Watch this video. The key points start coming out at 2:20 or so, and continue on to the end.
I have some huge questions about this, and I’m sure you will too after viewing it. Let’s talk about it in the comments.
(h/t Boing Boing)
Please watch this. Please pay close attention to the point, which is that the mistakes John McCain made in the Keating Five scandal are the very same mistakes he’s making today. Forget about the mudslinging he’s doing, forget about the nastiness, forget even about Sarah Palin for a minute. Watch this video and listen carefully to this: John McCain exercised poor judgment when he chose to override regulators in favor of Keating (and cost the taxpayers 3.4 billion dollars), and he’s doing it again now.
This is not mud. It’s truth. If John McCain still thinks deregulating markets is the answer, then he really is without a clue. And if he is finally coming around to the idea of regulatory restraints on the markets (which I doubt), it’s highly doubtful that he would support those restraints fully, given his aversion to deregulation and associations with anti-regulation cronies.
Remember this, when you hear the claim that McCain and Palin are straight-talking: Fraud is the creation of trust, and then its betrayal.
KeatingEconomics.com has been launched to explain John McCain’s participation in the Savings and Loan scandals and his deep, deep ties to Charles Keating and S&L lobbyists.
On a personal level, I lived through this. I had clients that were Savings and Loans, whose employees lost everything when they blew up, just like the banks are doing right now.
In my opinion, there is nothing more important than having someone in the office of President who can grasp the complexities of these economic earthquakes and come to some idea of how to resolve them on a long-term basis. McCain is not the one for that job.
In both cases, it is the complete lack of regulation, reporting and disclosure that brought on the crisis. For a thorough explanation, I suggest listening to this podcast to learn more about the current crisis, the bailout, and the consequences of allowing banks, investment banks, and the commercial paper markets to function without any reporting, disclosure, or oversight of any kind.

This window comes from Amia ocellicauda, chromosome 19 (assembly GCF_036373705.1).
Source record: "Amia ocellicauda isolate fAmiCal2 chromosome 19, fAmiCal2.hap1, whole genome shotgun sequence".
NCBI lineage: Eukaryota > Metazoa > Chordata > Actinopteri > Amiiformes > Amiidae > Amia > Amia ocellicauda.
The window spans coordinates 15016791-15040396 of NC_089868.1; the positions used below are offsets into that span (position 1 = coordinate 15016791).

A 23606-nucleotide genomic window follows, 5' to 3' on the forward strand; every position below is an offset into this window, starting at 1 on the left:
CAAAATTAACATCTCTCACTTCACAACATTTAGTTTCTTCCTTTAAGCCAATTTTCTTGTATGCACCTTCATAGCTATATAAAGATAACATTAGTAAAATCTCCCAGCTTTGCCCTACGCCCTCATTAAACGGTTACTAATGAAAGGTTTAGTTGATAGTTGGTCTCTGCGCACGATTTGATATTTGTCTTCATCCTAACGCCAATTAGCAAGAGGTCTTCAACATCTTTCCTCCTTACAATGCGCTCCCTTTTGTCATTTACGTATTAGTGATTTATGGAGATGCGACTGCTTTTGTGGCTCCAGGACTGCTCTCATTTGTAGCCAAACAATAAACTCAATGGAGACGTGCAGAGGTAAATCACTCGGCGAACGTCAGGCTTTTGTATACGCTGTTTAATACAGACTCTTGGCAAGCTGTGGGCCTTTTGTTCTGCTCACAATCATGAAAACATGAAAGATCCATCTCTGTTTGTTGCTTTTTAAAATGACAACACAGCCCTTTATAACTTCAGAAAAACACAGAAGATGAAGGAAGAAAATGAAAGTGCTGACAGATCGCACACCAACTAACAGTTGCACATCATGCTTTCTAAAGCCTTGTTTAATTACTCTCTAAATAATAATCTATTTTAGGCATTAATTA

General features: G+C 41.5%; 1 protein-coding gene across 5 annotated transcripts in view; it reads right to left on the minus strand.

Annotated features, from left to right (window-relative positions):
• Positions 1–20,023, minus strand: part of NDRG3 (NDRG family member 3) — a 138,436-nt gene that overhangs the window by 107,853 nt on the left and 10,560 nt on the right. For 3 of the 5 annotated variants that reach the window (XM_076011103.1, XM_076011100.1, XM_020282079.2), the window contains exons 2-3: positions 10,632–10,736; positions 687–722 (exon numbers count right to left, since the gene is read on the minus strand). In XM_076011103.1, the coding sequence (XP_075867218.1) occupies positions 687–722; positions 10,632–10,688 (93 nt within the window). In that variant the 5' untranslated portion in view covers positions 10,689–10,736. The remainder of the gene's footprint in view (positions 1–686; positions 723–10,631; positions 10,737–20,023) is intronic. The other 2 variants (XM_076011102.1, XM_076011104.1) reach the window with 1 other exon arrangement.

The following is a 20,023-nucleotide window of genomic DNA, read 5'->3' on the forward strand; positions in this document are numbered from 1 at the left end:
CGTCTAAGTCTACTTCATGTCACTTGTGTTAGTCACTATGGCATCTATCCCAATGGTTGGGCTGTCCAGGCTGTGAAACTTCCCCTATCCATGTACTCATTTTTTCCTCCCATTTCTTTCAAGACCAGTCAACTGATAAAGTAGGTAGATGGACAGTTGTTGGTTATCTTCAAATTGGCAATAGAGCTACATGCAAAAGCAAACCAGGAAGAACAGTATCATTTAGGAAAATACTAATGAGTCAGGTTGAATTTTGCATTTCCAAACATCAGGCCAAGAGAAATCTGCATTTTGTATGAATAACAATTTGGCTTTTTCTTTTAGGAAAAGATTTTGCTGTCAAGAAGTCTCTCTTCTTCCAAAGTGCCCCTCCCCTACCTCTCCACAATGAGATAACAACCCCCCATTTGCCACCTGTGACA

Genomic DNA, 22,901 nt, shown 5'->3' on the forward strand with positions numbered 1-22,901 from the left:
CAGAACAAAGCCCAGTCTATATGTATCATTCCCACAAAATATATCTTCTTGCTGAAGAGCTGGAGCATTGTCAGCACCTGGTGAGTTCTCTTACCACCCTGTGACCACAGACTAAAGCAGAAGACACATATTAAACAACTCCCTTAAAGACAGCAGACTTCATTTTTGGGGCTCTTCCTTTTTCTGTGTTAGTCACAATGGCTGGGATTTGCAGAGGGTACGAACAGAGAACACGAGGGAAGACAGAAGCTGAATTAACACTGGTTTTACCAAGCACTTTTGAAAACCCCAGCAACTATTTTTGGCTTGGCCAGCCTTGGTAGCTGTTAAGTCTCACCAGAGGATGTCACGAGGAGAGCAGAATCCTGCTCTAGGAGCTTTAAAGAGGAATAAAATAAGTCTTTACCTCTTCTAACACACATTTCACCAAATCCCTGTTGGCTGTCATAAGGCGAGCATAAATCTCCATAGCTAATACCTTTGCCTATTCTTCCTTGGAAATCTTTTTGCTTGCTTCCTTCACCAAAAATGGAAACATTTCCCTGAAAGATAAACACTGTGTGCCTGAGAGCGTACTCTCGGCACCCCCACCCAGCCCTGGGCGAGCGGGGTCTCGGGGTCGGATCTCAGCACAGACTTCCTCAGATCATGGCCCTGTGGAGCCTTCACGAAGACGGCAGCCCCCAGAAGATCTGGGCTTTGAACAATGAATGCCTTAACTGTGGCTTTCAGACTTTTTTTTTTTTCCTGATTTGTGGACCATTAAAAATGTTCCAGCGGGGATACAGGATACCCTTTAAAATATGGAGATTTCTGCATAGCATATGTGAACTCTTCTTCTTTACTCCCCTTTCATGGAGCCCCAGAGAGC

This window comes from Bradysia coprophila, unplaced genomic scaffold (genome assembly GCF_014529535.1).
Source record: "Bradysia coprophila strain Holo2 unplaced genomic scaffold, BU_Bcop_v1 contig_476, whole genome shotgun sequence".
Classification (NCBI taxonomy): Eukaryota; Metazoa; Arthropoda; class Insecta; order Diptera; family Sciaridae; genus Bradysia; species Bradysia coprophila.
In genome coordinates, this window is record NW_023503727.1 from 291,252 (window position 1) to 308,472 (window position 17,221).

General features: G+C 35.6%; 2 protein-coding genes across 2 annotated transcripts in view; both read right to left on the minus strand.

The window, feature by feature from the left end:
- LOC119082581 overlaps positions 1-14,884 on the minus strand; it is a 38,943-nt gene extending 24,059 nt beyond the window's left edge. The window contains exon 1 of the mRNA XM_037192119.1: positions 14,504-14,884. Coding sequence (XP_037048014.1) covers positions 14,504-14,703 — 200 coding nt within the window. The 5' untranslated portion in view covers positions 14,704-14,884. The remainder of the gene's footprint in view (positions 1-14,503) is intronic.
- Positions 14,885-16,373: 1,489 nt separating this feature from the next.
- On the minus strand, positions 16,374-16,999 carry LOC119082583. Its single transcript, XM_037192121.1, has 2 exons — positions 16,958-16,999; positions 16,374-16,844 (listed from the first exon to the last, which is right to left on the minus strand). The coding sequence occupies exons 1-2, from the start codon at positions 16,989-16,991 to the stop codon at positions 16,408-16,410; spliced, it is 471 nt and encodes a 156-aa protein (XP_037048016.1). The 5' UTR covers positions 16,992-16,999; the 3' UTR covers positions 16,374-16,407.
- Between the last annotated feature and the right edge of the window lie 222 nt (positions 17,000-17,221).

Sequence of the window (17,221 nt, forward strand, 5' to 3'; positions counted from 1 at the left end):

If pensions were allowed to function this way, no one would retire. Or at least, they wouldn’t retire willingly or with any assets.
Watch for the documentary tomorrow. And let’s all make informed decisions.
Here’s the intro:
You defeated the compromise.
Now fix it. Come up with a solution to this problem other than watching most of us in the middle class lose everything we’ve worked for.
Go ahead, I’m waiting.
You have 72 hours, starting now.
I’m reading it now. It certainly seems to have been fleshed out — you can read it here.
More after I’ve read through the whole thing. The devil is definitely in the details.
- Establishment of an oversight board
- Required transparency – specifically, that the program’s details be laid out with policies and procedures
- Improved Reporting – Monthly reporting, and detailed financial statements describing specific transactions
- GAO Audit
- Warrants in exchange for companies selling bad assets
- Requirements for rules surrounding potential conflicts of interest (by fund managers involved such as PIMCO)
- Establishes parity between banks and money markets for FDIC insured deposits
- Requires standards limiting executive compensation for bailed out companies
- Court-Supervised Loan Modifications
- FDIC Management of Mortgage Assets
- Affordable Housing Funds
- Expansion of HOPE to allow more people to qualify
This is definitely more encouraging. I haven’t read the actual text, though, so can’t say whether the key issue of no accountability, etc has been addressed.